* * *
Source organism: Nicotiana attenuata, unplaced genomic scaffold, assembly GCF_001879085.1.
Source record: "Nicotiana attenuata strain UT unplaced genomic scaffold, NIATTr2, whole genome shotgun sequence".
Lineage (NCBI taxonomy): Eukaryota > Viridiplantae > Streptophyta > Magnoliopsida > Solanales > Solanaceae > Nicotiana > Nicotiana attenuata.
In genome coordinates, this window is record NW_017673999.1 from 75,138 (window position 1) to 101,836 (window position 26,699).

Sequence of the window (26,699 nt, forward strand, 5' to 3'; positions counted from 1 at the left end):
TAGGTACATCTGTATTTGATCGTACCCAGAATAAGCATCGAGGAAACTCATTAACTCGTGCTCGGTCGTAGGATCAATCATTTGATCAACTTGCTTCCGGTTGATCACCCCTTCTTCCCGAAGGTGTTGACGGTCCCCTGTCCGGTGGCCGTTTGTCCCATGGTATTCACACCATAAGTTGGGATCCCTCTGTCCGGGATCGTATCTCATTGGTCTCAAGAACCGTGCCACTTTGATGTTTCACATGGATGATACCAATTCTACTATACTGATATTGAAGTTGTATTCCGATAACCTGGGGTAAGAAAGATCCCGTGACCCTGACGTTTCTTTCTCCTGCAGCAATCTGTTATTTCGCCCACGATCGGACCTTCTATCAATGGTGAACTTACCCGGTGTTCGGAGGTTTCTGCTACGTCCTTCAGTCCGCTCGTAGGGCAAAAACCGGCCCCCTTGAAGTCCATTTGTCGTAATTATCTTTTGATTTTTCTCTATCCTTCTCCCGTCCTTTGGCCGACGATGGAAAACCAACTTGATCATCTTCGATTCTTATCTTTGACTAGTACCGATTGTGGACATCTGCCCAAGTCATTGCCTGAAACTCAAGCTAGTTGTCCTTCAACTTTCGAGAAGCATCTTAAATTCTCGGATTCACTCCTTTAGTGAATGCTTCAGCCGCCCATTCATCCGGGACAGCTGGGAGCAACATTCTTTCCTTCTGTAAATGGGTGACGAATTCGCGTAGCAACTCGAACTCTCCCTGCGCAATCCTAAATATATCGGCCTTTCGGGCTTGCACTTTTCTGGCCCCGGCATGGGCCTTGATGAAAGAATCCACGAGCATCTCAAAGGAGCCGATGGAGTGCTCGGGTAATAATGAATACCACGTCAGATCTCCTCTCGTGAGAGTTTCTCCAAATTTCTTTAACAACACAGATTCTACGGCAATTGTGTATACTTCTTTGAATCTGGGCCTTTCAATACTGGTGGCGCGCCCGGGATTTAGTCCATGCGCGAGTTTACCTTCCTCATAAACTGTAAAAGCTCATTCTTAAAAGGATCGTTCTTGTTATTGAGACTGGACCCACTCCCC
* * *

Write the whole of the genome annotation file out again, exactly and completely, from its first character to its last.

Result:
Source organism: Nicotiana attenuata, unplaced genomic scaffold, assembly GCF_001879085.1.
Source record: "Nicotiana attenuata strain UT unplaced genomic scaffold, NIATTr2, whole genome shotgun sequence".
Lineage (NCBI taxonomy): Eukaryota > Viridiplantae > Streptophyta > Magnoliopsida > Solanales > Solanaceae > Nicotiana > Nicotiana attenuata.
In genome coordinates, this window is record NW_017673999.1 from 75,138 (window position 1) to 101,836 (window position 26,699).

Sequence of the window (26,699 nt, forward strand, 5' to 3'; positions counted from 1 at the left end):
TAGGTACATCTGTATTTGATCGTACCCAGAATAAGCATCGAGGAAACTCATTAACTCGTGCTCGGTCGTAGGATCAATCATTTGATCAACTTGCTTCCGGTTGATCACCCCTTCTTCCCGAAGGTGTTGACGGTCCCCTGTCCGGTGGCCGTTTGTCCCATGGTATTCACACCATAAGTTGGGATCCCTCTGTCCGGGATCGTATCTCATTGGTCTCAAGAACCGTGCCACTTTGATGTTTCACATGGATGATACCAATTCTACTATACTGATATTGAAGTTGTATTCCGATAACCTGGGGTAAGAAAGATCCCGTGACCCTGACGTTTCTTTCTCCTGCAGCAATCTGTTATTTCGCCCACGATCGGACCTTCTATCAATGGTGAACTTACCCGGTGTTCGGAGGTTTCTGCTACGTCCTTCAGTCCGCTCGTAGGGCAAAAACCGGCCCCCTTGAAGTCCATTTGTCGTAATTATCTTTTGATTTTTCTCTATCCTTCTCCCGTCCTTTGGCCGACGATGGAAAACCAACTTGATCATCTTCGATTCTTATCTTTGACTAGTACCGATTGTGGACATCTGCCCAAGTCATTGCCTGAAACTCAAGCTAGTTGTCCTTCAACTTTCGAGAAGCATCTTAAATTCTCGGATTCACTCCTTTAGTGAATGCTTCAGCCGCCCATTCATCCGGGACAGCTGGGAGCAACATTCTTTCCTTCTGTAAATGGGTGACGAATTCGCGTAGCAACTCGAACTCTCCCTGCGCAATCCTAAATATATCGGCCTTTCGGGCTTGCACTTTTCTGGCCCCGGCATGGGCCTTGATGAAAGAATCCACGAGCATCTCAAAGGAGCCGATGGAGTGCTCGGGTAATAATGAATACCACGTCAGATCTCCTCTCGTGAGAGTTTCTCCAAATTTCTTTAACAACACAGATTCTACGGCAATTGTGTATACTTCTTTGAATCTGGGCCTTTCAATACTGGTGGCGCGCCCGGGATTTAGTCCATGCGCGAGTTTACCTTCCTCATAAACTGTAAAAGCTCATTCTTAAAAGGATCGTTCTTGTTATTGAGACTGGACCCACTCCCC